In this post, Adelaide Law School’s Dr Peter Burdon writes on the likely impact of Abbott Government’s latest moves against our environment in slashing funding to Environmental Defenders Offices. This piece first appeared on ABC Opinion.
Many of us take for granted the privilege of living in an industrialised and stable first world country. As we commute to work in the morning we could be forgiven for thinking that our fragile environment is under sensible guardianship and that our elected leaders are doing everything in their power to secure this land for future generations.
Yet alongside this complacency, many of us are worried…even frightened. We are living at a time when the best science in the world is telling us that human beings are on a collision course with ecological collapse. Moreover, the time frame for this collapse is getting shorter and shorter. While luminaries of the environmental movement like David Suzuki remind us to put faith in human reason, his argument is bellied daily by the descriptions of barbarism that occupy the headlines.
In the first 100 days of the Abbott government we have been confronted with threats to repeal the Commonwealth Environmental Protection and Biodiversity Act; scenes of Australia’s climate negotiators blocking progress, wearing T-shirts and gorging on snacks during sessions of the Warsaw climate conference; the approval of the world’s biggest coal port in a world heritage area; enticements to BHP Billiton to reconsider their Olympic Dam expansion; and the introduction of reforms aimed at expanding police power to ‘move on’ protesters.
Yesterday our descent deepened after the Commonwealth Attorney-General’s department announced that it was cutting an estimated $10 million in funding to the country’s nine Environmental Defenders Offices (EDO). It is also planning to end a long-standing annual payment of between $90,000-$100,000 per office. This means that legal centres will receive no federal support from 1 July 2014.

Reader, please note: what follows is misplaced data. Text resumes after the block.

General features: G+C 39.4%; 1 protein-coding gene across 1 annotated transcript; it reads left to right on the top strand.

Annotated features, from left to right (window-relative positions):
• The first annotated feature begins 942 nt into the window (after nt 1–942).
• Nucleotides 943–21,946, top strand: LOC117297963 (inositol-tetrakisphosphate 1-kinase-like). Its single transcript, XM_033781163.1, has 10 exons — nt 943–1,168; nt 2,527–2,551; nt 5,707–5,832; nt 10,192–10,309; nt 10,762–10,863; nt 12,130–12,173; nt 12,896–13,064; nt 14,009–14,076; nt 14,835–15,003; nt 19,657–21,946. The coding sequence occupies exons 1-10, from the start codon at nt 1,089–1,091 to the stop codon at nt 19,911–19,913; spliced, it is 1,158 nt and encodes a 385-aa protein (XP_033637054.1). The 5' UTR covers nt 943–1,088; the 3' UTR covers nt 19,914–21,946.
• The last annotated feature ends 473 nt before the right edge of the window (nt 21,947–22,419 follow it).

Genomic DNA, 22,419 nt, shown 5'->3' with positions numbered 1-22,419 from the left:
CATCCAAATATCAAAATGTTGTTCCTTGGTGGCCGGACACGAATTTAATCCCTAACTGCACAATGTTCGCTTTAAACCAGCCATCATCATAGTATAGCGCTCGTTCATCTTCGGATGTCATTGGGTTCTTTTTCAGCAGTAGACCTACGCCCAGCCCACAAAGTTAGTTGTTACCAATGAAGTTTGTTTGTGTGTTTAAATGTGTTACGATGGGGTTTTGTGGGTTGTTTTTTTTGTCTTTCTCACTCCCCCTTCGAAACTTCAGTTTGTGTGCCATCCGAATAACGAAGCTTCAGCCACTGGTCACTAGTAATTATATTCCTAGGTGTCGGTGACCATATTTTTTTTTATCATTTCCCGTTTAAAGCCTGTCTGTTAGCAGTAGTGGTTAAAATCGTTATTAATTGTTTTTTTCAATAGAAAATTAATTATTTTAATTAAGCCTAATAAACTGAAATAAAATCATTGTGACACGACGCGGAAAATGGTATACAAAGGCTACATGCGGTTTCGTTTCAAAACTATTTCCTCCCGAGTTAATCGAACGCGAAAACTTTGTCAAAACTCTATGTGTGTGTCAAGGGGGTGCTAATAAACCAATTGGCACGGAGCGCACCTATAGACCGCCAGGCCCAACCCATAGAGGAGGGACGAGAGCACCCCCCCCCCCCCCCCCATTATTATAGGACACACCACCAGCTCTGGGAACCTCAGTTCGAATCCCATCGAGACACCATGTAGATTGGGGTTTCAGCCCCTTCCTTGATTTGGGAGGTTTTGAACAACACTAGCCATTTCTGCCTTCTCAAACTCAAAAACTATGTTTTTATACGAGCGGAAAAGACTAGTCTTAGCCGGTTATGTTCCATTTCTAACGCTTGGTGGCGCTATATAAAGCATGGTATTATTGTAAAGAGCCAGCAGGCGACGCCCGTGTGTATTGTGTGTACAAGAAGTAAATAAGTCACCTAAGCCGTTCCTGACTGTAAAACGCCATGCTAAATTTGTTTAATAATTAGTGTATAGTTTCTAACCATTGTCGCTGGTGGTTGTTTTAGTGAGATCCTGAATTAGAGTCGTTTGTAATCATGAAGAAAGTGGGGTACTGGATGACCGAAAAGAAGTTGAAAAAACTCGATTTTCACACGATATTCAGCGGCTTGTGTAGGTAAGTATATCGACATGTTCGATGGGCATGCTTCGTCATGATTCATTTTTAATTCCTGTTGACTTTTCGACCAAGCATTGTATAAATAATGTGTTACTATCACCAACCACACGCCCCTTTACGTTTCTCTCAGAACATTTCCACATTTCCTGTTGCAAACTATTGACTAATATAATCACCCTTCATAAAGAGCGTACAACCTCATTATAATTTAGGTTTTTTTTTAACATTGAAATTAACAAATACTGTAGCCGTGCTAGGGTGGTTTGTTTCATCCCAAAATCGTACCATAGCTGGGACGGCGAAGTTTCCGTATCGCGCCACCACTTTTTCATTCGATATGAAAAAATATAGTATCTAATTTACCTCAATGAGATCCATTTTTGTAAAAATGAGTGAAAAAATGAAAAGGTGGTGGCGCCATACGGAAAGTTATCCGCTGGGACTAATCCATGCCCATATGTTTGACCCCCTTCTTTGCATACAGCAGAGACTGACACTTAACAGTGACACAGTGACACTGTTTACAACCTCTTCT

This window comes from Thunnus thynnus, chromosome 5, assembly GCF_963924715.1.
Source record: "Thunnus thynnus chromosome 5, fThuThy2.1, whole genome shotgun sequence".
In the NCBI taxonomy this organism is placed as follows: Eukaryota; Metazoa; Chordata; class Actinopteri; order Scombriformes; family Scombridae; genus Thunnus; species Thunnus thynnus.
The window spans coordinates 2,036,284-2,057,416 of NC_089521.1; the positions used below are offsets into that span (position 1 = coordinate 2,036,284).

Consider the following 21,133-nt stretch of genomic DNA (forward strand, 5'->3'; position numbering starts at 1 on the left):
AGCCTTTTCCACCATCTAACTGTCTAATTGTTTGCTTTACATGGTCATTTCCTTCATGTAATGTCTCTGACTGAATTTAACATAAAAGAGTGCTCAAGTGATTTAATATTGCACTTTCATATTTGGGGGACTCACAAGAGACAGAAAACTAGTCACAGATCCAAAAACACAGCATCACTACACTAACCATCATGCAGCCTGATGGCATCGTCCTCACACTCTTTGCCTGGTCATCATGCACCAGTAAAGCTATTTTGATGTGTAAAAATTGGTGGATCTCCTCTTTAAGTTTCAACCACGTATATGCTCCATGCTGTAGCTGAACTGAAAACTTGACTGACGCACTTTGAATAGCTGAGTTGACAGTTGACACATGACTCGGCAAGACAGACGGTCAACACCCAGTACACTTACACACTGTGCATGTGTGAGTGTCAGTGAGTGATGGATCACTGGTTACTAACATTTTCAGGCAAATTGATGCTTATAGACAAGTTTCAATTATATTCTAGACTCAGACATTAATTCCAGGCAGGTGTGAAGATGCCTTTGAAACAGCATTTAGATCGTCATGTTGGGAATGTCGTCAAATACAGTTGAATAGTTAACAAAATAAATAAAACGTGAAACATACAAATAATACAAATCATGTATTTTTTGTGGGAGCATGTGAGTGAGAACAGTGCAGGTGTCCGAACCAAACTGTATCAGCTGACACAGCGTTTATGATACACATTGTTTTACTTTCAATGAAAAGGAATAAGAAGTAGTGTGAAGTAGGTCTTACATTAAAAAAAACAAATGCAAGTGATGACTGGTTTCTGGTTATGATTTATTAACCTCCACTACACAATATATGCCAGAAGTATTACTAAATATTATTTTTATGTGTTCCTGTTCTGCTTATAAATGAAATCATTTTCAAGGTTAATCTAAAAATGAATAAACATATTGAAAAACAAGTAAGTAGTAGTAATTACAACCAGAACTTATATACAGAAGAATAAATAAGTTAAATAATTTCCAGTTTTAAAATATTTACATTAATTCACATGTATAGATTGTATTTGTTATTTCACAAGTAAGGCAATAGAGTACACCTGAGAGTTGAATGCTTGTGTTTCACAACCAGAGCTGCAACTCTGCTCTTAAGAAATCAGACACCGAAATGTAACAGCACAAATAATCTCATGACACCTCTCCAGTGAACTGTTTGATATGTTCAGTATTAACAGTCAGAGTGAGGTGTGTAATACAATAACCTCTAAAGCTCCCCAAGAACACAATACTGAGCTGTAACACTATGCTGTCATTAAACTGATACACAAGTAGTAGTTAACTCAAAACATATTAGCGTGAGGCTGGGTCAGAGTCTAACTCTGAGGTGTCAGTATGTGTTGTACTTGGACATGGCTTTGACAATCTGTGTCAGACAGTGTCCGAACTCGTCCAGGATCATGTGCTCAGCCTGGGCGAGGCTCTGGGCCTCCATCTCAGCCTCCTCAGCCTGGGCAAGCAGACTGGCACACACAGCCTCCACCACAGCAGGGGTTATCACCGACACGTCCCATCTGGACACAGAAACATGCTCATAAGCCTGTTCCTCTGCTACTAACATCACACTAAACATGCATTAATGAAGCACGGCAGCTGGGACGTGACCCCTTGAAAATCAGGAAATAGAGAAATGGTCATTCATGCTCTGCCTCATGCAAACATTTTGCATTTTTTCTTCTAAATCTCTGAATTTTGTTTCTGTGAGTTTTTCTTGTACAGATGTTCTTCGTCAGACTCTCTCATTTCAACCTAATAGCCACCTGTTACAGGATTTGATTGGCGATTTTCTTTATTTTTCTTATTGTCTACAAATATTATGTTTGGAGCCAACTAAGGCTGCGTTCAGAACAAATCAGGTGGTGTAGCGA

In case the reader is unaware, the EDOs are non-profit, public interest environmental law offices. They are the community’s first (and in many cases only) point of call for advice and representation in matters that relate to environmental protection and planning law. Moreover, they are active in legal research, community education and law reform. The EDOs have earned a national and international reputation for professional legal work of the very highest order in quality and integrity.
Yesterday’s announcement represents another example of the Government’s willingness to ‘take the razor’ to public interest groups that give voice to community concerns. It also follows Campbell Newman’s announcement in 2012 to cut $97,000 in state funding to the Queensland EDO and Barry O’Farrell’s announcement in 2013 to cut (at least) $40,000 in funding to the NSW EDO. The cumulative impact of these cuts will differ around the country. But it does certain damage to the public’s ability to protect the places they love and risks the closure of smaller offices in areas such as Darwin, Cairns, Perth, Hobart and Adelaide.
Alongside these tangible impacts on public interest litigation, acts of barbarism can also give rise to despair. It can rob people of their agency and their sense that their actions are meaningful. Barbarism isolates us and makes us suspicious of our neighbours. It breeds competition and it provides multiple windows for the powerful to solidify their control.
And yet barbarism may also quicken the conscience. It clarifies the root of a problem and provides the conditions for the education of ‘unlikely activists’. Barbarism may also lead to the formation of alliances like those who joined to protest the state funding cuts to the NSW EDO. In making this latest announcement of cuts, the Federal Government has sorely misjudged the depth of respect and passion that people feel towards the EDO.
In just 100 days we have seen the Government ‘back-flip’ on a number of important announcements. It is imperative that we join together to ensure that this latest announcement gets added to the pile. Maybe after that we can get on with the task of providing a sustainable future for generations to come.
Dr. Peter D. Burdon is a Senior Lecturer at the Adelaide Law School.
Disclosure Statement: Peter Burdon served on the management committee of the Environmental Defenders Office (SA) from 2011 until October 2013.